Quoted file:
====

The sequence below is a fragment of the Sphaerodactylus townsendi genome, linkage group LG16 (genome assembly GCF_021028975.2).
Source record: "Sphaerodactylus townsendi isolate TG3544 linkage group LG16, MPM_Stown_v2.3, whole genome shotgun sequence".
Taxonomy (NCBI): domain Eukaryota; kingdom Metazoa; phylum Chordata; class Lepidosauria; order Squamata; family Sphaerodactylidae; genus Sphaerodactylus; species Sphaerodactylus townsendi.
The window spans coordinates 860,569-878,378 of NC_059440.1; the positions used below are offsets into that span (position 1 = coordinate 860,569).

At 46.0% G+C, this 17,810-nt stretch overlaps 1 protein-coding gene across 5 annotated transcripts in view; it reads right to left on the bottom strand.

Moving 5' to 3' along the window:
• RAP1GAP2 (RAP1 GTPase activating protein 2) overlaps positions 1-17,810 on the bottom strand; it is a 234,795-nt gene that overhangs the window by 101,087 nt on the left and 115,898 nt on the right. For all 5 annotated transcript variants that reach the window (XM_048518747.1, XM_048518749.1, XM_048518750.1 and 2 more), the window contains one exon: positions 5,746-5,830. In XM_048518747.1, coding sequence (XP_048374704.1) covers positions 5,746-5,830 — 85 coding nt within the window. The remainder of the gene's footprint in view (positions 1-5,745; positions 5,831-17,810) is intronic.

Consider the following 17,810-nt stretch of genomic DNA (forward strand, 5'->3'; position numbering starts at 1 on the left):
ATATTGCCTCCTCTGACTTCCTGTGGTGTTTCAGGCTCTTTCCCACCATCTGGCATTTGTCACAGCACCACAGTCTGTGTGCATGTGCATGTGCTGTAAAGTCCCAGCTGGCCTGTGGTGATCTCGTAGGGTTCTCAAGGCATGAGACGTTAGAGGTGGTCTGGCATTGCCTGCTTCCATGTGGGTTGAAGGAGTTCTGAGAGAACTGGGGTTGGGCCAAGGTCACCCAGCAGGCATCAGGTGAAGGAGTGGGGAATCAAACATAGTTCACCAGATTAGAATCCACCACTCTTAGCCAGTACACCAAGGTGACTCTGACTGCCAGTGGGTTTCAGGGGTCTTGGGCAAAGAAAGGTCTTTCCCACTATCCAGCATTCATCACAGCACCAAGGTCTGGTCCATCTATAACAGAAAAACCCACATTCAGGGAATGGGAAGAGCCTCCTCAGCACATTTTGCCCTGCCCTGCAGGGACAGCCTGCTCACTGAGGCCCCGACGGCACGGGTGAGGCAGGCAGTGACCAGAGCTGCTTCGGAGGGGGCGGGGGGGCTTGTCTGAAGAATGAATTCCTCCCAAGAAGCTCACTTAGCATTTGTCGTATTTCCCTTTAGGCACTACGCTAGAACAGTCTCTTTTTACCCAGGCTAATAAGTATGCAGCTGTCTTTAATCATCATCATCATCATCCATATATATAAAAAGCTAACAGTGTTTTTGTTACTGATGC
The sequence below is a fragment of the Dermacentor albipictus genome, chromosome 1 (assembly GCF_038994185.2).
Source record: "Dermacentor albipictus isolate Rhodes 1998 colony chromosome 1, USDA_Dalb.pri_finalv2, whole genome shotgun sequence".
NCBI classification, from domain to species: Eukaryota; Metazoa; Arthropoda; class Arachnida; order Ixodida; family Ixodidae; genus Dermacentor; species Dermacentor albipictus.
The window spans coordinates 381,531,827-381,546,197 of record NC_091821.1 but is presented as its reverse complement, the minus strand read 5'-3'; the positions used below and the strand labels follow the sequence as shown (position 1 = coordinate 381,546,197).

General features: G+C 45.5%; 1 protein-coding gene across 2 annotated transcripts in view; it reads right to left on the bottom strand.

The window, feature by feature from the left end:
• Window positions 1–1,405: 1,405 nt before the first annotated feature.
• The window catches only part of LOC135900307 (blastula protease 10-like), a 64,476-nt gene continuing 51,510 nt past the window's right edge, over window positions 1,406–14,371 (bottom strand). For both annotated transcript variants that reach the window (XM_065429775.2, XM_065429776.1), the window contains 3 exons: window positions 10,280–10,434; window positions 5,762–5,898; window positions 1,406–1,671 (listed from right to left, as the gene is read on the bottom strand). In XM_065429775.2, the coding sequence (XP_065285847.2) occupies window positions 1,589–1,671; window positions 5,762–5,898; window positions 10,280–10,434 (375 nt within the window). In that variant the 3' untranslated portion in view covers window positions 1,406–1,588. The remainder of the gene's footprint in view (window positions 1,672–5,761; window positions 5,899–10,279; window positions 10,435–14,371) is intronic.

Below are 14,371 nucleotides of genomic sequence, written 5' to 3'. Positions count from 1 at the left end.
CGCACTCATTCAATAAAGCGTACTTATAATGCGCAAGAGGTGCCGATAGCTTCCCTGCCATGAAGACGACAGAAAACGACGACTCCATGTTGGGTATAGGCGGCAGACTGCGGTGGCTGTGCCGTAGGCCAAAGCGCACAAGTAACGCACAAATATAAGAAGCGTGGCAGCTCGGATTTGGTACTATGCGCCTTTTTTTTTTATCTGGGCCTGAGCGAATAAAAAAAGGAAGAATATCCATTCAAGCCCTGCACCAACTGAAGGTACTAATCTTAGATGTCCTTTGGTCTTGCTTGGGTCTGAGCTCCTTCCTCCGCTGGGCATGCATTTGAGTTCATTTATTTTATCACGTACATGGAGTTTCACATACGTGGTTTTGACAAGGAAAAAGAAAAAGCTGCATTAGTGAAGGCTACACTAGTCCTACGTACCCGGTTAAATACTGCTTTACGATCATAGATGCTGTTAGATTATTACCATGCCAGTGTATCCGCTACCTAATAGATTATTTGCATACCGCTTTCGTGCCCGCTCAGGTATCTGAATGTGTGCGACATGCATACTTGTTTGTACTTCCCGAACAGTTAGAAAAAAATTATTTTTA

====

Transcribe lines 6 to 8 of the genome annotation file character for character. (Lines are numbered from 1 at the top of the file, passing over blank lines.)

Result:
Moving 5' to 3' along the window:
• RAP1GAP2 (RAP1 GTPase activating protein 2) overlaps positions 1-17,810 on the bottom strand; it is a 234,795-nt gene that overhangs the window by 101,087 nt on the left and 115,898 nt on the right. For all 5 annotated transcript variants that reach the window (XM_048518747.1, XM_048518749.1, XM_048518750.1 and 2 more), the window contains one exon: positions 5,746-5,830. In XM_048518747.1, coding sequence (XP_048374704.1) covers positions 5,746-5,830 — 85 coding nt within the window. The remainder of the gene's footprint in view (positions 1-5,745; positions 5,831-17,810) is intronic.

Consider the following 17,810-nt stretch of genomic DNA (forward strand, 5'->3'; position numbering starts at 1 on the left):